Portal:Indian classical music

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Introduction

An Indian classical music performance.

Indian classical music is a genre of music from the Indian subcontinent. It has two major traditions: the North Indian classical music tradition is called Hindustani, while the South Indian expression is called Carnatic. These traditions were not distinct till about the 16th century. There on, during the turmoils of Islamic rule period of the Indian subcontinent, the traditions separated and evolved into distinct forms. Hindustani music emphasizes improvisation and exploring all aspects of a raga, while Carnatic performances tend to be short and composition-based. However, the two systems continue to have more common features than differences.

The roots of the classical music of India are found in the Vedic literature of Hinduism and the ancient Natyashastra, the classic Sanskrit text on performance arts by Bharata Muni. The 13th century Sanskrit text Sangita-Ratnakara of Sarangadeva is regarded as the definitive text by both the Hindustani music and the Carnatic music traditions.

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Ram Narayan in 2007
Pictured left: Ram Narayan in 2007

Ram Narayan (born 1927) is an Indian musician who popularized the bowed instrument sarangi as a solo concert instrument in Hindustani classical music and became the first internationally successful sarangi player. Narayan was born in Udaipur and learned to play the sarangi at an early age. He studied under sarangi players and singers and, as a teenager, worked as a music teacher and traveling musician. All India Radio, Lahore, hired Narayan as an accompanist for vocalists in 1944. He moved to Delhi following the partition of India in 1947, but wishing to go beyond accompaniment and frustrated with his supporting role, Narayan moved to Mumbai in 1949 to work in Indian cinema. After an unsuccessful attempt in 1954, Narayan became a concert solo artist in 1956, and later gave up accompaniment. He recorded solo albums and began to tour America and Europe in the 1960s. Narayan taught Indian and foreign students and performed, frequently outside of India, into the 2000s. He was awarded India's second highest civilian honor, the Padma Vibhushan, in 2005.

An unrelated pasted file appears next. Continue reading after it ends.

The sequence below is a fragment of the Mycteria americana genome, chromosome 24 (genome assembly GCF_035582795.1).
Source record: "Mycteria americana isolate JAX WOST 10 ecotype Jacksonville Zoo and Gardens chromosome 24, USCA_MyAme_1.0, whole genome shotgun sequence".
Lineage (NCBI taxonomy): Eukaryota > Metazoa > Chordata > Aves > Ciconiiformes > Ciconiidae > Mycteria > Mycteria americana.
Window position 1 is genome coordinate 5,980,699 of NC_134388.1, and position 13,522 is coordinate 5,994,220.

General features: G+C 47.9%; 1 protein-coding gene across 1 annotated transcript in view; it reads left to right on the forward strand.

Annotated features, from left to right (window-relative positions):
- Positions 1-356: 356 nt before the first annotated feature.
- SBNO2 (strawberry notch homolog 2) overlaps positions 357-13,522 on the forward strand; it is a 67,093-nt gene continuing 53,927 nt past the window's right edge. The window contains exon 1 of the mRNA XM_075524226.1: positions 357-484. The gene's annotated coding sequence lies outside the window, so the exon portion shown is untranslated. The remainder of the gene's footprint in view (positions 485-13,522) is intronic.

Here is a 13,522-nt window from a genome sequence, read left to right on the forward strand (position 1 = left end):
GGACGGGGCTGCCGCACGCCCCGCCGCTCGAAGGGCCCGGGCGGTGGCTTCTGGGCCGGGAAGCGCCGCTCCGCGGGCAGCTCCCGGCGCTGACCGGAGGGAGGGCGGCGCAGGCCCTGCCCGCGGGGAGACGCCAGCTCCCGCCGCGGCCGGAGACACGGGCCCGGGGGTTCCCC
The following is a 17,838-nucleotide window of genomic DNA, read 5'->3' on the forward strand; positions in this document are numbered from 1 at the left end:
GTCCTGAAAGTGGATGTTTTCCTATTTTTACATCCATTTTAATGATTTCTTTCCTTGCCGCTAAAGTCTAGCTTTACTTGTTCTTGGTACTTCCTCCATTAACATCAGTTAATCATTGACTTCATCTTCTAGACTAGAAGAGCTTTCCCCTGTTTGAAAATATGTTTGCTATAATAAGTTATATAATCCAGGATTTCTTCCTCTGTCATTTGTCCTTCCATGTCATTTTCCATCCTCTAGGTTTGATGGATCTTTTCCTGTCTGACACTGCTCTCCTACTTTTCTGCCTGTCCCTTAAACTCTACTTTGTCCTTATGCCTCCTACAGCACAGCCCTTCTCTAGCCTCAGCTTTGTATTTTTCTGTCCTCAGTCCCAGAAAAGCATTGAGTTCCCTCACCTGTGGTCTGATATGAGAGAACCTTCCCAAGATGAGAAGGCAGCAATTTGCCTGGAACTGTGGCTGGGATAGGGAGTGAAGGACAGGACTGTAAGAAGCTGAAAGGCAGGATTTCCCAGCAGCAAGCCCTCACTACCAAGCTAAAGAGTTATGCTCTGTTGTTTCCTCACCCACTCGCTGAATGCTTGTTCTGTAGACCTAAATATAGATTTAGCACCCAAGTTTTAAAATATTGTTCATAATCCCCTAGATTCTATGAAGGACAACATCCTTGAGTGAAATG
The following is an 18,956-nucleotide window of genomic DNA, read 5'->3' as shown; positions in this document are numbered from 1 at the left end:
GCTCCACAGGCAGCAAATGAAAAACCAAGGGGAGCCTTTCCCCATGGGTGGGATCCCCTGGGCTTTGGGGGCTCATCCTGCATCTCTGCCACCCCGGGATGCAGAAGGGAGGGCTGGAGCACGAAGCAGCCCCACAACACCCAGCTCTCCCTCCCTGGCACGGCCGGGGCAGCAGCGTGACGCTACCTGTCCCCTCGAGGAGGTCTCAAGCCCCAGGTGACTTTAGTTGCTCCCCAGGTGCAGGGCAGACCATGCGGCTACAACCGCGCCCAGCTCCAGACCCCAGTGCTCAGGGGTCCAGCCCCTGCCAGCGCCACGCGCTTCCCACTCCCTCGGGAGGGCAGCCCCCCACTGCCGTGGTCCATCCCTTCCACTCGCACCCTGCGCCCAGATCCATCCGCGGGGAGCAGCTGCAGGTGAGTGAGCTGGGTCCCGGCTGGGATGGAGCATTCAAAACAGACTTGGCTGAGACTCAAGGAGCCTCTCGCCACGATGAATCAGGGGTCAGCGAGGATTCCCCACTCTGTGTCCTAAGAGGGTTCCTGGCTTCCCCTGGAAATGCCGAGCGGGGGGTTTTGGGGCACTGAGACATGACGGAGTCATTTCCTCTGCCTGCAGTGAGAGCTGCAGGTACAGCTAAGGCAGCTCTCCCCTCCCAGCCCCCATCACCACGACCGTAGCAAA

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Carnatic music is a system of music commonly associated with the southern part of the Indian subcontinent, with its area roughly confined to four modern states of India: Andhra Pradesh, Karnataka, Kerala, and Tamil Nadu. It is one of two main subgenres of Indian classical music that evolved from ancient Hindu traditions; the other subgenre being Hindustani music, which emerged as a distinct form because of Persian and Islamic influences in North India. In contrast to Hindustani music, the main emphasis in Carnatic music is on vocal music; most compositions are written to be sung, and even when played on instruments, they are meant to be performed in gāyaki (singing) style.

Although there are stylistic differences, the basic elements of śruti (the relative musical pitch), swara (the musical sound of a single note), rāga (the mode or melodic formulæ), and tala (the rhythmic cycles) form the foundation of improvisation and composition in both Carnatic and Hindustani music. Although improvisation plays an important role, Carnatic music is mainly sung through compositions, especially the kriti (or kirtanam), a form developed between the 16th and 20th centuries by composers such as Purandara Dasa and the Trinity of Carnatic music.

Carnatic music is usually performed by a small ensemble of musicians, consisting of a principal performer (usually a vocalist), a melodic accompaniment (usually a violin), a rhythm accompaniment (usually a mridangam), and a tambura, which acts as a drone throughout the performance. Other typical instruments used in performances may include the ghatam, kanjira, morsing, veena & flute.


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